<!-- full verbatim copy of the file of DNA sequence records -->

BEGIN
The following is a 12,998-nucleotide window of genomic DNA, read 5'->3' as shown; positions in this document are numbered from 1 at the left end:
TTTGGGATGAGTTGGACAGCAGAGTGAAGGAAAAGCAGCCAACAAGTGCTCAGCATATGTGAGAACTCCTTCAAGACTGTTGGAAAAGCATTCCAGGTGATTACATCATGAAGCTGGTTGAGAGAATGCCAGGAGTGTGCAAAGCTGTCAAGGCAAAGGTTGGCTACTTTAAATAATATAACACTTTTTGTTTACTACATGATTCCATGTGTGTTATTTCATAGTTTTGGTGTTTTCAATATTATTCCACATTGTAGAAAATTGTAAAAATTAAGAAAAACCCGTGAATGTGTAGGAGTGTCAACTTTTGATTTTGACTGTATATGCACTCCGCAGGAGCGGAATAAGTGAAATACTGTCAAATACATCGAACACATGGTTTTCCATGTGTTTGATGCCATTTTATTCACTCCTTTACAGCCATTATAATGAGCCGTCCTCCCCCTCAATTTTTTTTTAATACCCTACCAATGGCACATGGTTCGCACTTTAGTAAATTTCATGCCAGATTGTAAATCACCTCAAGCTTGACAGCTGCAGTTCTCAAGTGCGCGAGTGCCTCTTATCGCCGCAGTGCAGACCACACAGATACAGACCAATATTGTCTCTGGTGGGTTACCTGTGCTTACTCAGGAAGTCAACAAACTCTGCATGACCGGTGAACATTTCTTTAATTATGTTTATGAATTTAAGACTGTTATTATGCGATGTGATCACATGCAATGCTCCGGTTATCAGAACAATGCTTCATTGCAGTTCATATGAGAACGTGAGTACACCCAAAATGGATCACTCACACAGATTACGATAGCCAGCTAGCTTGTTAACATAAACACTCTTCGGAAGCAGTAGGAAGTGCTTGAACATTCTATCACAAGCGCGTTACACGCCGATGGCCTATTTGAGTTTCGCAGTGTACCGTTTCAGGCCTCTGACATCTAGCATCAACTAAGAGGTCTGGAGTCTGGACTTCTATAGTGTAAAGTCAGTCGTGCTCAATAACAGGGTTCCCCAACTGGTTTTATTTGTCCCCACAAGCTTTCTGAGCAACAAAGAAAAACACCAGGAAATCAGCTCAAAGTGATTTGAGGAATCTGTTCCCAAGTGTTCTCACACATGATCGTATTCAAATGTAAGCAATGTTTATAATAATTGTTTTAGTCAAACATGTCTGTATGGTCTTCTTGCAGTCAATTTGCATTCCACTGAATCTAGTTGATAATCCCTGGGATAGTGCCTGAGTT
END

The following is a 12,998-nucleotide window of genomic DNA, read 5'->3' as shown; positions in this document are numbered from 1 at the left end:
TTTGGGATGAGTTGGACAGCAGAGTGAAGGAAAAGCAGCCAACAAGTGCTCAGCATATGTGAGAACTCCTTCAAGACTGTTGGAAAAGCATTCCAGGTGATTACATCATGAAGCTGGTTGAGAGAATGCCAGGAGTGTGCAAAGCTGTCAAGGCAAAGGTTGGCTACTTTAAATAATATAACACTTTTTGTTTACTACATGATTCCATGTGTGTTATTTCATAGTTTTGGTGTTTTCAATATTATTCCACATTGTAGAAAATTGTAAAAATTAAGAAAAACCCGTGAATGTGTAGGAGTGTCAACTTTTGATTTTGACTGTATATGCACTCCGCAGGAGCGGAATAAGTGAAATACTGTCAAATACATCGAACACATGGTTTTCCATGTGTTTGATGCCATTTTATTCACTCCTTTACAGCCATTATAATGAGCCGTCCTCCCCCTCAATTTTTTTTTAATACCCTACCAATGGCACATGGTTCGCACTTTAGTAAATTTCATGCCAGATTGTAAATCACCTCAAGCTTGACAGCTGCAGTTCTCAAGTGCGCGAGTGCCTCTTATCGCCGCAGTGCAGACCACACAGATACAGACCAATATTGTCTCTGGTGGGTTACCTGTGCTTACTCAGGAAGTCAACAAACTCTGCATGACCGGTGAACATTTCTTTAATTATGTTTATGAATTTAAGACTGTTATTATGCGATGTGATCACATGCAATGCTCCGGTTATCAGAACAATGCTTCATTGCAGTTCATATGAGAACGTGAGTACACCCAAAATGGATCACTCACACAGATTACGATAGCCAGCTAGCTTGTTAACATAAACACTCTTCGGAAGCAGTAGGAAGTGCTTGAACATTCTATCACAAGCGCGTTACACGCCGATGGCCTATTTGAGTTTCGCAGTGTACCGTTTCAGGCCTCTGACATCTAGCATCAACTAAGAGGTCTGGAGTCTGGACTTCTATAGTGTAAAGTCAGTCGTGCTCAATAACAGGGTTCCCCAACTGGTTTTATTTGTCCCCACAAGCTTTCTGAGCAACAAAGAAAAACACCAGGAAATCAGCTCAAAGTGATTTGAGGAATCTGTTCCCAAGTGTTCTCACACATGATCGTATTCAAATGTAAGCAATGTTTATAATAATTGTTTTAGTCAAACATGTCTGTATGGTCTTCTTGCAGTCAATTTGCATTCCACTGAATCTAGTTGATAATCCCTGGGATAGTGCCTGAGTT